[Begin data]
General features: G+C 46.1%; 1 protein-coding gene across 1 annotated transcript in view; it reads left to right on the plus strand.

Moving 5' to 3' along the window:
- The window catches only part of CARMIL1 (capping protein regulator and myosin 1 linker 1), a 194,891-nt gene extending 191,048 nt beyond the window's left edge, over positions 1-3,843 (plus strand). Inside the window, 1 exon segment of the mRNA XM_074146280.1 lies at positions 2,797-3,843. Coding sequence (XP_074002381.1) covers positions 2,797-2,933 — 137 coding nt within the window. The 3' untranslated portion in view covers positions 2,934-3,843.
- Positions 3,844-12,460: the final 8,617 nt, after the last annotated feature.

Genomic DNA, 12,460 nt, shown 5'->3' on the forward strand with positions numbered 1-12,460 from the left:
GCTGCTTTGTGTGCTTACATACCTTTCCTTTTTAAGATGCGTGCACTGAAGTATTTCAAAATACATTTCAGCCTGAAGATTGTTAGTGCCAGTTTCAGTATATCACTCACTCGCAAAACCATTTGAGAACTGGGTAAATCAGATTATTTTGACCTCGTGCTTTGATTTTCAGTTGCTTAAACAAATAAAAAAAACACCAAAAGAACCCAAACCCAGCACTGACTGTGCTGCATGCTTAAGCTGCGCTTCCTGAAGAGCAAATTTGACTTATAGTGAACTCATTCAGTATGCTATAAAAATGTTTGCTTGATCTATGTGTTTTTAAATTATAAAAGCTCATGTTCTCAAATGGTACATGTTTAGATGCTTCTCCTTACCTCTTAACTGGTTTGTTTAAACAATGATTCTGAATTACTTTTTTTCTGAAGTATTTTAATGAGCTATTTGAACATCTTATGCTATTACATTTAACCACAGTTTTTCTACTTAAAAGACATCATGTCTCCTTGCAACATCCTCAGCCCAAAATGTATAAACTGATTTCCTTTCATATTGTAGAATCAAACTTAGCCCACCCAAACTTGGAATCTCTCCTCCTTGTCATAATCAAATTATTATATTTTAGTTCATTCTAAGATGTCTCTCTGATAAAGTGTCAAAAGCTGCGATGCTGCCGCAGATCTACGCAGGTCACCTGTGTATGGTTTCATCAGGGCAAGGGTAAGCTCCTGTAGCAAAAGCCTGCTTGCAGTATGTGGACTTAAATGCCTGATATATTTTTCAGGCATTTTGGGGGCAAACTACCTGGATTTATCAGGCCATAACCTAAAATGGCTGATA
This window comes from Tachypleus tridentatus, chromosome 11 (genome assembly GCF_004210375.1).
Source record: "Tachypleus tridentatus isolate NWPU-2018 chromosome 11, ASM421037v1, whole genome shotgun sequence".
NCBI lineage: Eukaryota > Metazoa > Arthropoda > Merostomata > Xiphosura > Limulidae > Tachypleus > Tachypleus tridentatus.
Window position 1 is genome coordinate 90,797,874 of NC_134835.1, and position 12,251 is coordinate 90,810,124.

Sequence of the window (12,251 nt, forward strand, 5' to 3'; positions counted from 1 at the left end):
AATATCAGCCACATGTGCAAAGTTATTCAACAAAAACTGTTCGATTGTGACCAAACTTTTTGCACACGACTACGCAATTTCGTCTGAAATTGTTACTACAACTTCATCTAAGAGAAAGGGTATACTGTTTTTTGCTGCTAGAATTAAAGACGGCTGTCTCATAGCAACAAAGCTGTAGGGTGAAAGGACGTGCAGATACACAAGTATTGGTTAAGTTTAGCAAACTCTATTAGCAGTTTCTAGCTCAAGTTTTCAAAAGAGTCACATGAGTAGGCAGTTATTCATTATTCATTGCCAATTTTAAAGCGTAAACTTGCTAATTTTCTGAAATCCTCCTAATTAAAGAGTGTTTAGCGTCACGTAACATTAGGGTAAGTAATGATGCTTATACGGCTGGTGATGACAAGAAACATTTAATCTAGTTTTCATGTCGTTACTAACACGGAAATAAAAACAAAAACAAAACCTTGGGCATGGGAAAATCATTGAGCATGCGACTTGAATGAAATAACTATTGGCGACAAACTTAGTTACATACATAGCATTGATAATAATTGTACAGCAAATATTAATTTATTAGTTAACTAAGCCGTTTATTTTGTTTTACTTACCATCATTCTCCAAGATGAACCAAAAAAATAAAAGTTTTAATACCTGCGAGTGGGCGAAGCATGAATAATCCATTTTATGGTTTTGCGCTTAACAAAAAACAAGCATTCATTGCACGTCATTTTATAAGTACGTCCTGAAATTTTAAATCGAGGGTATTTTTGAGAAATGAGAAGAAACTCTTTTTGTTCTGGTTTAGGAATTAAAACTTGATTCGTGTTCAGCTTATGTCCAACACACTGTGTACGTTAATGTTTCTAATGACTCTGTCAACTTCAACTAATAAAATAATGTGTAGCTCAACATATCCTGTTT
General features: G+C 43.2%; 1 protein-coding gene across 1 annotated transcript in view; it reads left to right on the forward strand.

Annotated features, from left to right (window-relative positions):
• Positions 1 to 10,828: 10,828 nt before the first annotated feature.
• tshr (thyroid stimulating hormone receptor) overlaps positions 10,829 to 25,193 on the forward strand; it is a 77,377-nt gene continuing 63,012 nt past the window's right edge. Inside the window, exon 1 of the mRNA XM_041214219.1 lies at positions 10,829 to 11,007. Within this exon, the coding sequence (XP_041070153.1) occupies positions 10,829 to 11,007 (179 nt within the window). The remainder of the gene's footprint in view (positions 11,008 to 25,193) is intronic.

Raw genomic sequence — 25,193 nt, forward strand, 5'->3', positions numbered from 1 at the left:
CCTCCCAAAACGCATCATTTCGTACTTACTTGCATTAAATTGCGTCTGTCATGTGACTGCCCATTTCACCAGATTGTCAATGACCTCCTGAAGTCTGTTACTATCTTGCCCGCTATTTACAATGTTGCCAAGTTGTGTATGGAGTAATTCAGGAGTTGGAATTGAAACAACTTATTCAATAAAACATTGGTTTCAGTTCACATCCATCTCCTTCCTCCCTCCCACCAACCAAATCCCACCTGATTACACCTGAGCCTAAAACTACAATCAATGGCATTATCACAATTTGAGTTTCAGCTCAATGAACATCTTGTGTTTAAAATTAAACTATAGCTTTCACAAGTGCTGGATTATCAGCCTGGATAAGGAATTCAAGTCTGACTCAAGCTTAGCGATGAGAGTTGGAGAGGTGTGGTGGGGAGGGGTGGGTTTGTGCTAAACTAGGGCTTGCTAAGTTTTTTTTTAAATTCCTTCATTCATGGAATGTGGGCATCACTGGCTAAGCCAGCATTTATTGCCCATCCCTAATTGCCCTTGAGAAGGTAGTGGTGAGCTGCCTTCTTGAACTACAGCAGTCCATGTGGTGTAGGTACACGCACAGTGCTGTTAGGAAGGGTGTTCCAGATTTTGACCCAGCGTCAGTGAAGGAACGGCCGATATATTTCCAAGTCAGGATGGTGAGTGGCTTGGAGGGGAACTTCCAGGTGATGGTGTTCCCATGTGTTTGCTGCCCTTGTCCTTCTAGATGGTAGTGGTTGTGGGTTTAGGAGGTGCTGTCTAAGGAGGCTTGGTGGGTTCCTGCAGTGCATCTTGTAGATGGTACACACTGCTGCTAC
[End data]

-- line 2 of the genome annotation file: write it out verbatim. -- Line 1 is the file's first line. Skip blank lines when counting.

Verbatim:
Moving 5' to 3' along the window: